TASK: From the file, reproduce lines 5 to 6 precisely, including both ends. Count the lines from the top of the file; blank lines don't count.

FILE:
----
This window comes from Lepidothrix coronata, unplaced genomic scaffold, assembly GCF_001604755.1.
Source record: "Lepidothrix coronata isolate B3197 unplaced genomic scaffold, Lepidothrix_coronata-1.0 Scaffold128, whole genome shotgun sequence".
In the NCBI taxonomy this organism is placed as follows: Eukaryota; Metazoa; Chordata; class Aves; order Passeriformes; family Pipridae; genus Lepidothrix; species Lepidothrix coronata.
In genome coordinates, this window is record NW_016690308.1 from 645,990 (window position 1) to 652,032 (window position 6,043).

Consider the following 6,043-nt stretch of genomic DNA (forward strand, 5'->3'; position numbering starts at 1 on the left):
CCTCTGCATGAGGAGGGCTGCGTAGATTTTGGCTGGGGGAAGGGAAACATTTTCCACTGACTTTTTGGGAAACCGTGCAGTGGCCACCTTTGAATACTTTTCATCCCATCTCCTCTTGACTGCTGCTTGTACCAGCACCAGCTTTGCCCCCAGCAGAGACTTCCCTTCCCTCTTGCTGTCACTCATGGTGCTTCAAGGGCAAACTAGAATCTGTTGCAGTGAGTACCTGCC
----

Consider the following 6,043-nt stretch of genomic DNA (forward strand, 5'->3'; position numbering starts at 1 on the left):
CCTCTGCATGAGGAGGGCTGCGTAGATTTTGGCTGGGGGAAGGGAAACATTTTCCACTGACTTTTTGGGAAACCGTGCAGTGGCCACCTTTGAATACTTTTCATCCCATCTCCTCTTGACTGCTGCTTGTACCAGCACCAGCTTTGCCCCCAGCAGAGACTTCCCTTCCCTCTTGCTGTCACTCATGGTGCTTCAAGGGCAAACTAGAATCTGTTGCAGTGAGTACCTGCC